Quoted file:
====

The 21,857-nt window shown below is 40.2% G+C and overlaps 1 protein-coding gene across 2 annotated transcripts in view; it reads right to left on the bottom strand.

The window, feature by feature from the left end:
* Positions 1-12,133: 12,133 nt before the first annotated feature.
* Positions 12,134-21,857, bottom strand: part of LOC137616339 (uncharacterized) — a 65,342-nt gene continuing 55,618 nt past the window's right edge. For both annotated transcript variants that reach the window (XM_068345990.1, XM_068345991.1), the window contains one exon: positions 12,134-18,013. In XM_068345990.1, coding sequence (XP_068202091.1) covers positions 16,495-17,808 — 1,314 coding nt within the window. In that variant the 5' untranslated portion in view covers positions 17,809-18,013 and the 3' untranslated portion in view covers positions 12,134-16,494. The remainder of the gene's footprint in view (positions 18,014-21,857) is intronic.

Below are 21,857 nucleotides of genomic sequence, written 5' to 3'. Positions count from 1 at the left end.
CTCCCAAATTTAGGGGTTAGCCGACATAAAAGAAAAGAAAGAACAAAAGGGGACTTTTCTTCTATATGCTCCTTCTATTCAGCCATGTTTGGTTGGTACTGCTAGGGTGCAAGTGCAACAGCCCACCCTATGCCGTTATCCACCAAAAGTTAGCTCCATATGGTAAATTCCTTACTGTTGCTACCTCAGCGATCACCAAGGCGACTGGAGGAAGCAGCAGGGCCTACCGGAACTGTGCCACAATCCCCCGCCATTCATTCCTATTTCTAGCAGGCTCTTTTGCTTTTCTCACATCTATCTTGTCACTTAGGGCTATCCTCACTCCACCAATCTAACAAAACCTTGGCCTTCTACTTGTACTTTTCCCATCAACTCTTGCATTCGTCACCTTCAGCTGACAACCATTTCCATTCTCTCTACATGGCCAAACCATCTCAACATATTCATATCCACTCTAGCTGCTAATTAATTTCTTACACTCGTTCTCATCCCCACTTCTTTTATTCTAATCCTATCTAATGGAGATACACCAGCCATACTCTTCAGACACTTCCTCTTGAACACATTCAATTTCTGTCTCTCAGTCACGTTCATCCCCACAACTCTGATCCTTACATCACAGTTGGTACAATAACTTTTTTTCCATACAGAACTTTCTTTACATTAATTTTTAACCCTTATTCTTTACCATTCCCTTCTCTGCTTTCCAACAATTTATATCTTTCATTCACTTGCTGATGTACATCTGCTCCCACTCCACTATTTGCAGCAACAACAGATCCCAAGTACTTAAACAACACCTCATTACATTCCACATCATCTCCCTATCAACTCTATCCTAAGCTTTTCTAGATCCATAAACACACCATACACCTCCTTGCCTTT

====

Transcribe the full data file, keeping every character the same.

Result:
The 21,857-nt window shown below is 40.2% G+C and overlaps 1 protein-coding gene across 2 annotated transcripts in view; it reads right to left on the bottom strand.

The window, feature by feature from the left end:
* Positions 1-12,133: 12,133 nt before the first annotated feature.
* Positions 12,134-21,857, bottom strand: part of LOC137616339 (uncharacterized) — a 65,342-nt gene continuing 55,618 nt past the window's right edge. For both annotated transcript variants that reach the window (XM_068345990.1, XM_068345991.1), the window contains one exon: positions 12,134-18,013. In XM_068345990.1, coding sequence (XP_068202091.1) covers positions 16,495-17,808 — 1,314 coding nt within the window. In that variant the 5' untranslated portion in view covers positions 17,809-18,013 and the 3' untranslated portion in view covers positions 12,134-16,494. The remainder of the gene's footprint in view (positions 18,014-21,857) is intronic.

Below are 21,857 nucleotides of genomic sequence, written 5' to 3'. Positions count from 1 at the left end.
CTCCCAAATTTAGGGGTTAGCCGACATAAAAGAAAAGAAAGAACAAAAGGGGACTTTTCTTCTATATGCTCCTTCTATTCAGCCATGTTTGGTTGGTACTGCTAGGGTGCAAGTGCAACAGCCCACCCTATGCCGTTATCCACCAAAAGTTAGCTCCATATGGTAAATTCCTTACTGTTGCTACCTCAGCGATCACCAAGGCGACTGGAGGAAGCAGCAGGGCCTACCGGAACTGTGCCACAATCCCCCGCCATTCATTCCTATTTCTAGCAGGCTCTTTTGCTTTTCTCACATCTATCTTGTCACTTAGGGCTATCCTCACTCCACCAATCTAACAAAACCTTGGCCTTCTACTTGTACTTTTCCCATCAACTCTTGCATTCGTCACCTTCAGCTGACAACCATTTCCATTCTCTCTACATGGCCAAACCATCTCAACATATTCATATCCACTCTAGCTGCTAATTAATTTCTTACACTCGTTCTCATCCCCACTTCTTTTATTCTAATCCTATCTAATGGAGATACACCAGCCATACTCTTCAGACACTTCCTCTTGAACACATTCAATTTCTGTCTCTCAGTCACGTTCATCCCCACAACTCTGATCCTTACATCACAGTTGGTACAATAACTTTTTTTCCATACAGAACTTTCTTTACATTAATTTTTAACCCTTATTCTTTACCATTCCCTTCTCTGCTTTCCAACAATTTATATCTTTCATTCACTTGCTGATGTACATCTGCTCCCACTCCACTATTTGCAGCAACAACAGATCCCAAGTACTTAAACAACACCTCATTACATTCCACATCATCTCCCTATCAACTCTATCCTAAGCTTTTCTAGATCCATAAACACACCATACACCTCCTTGCCTTT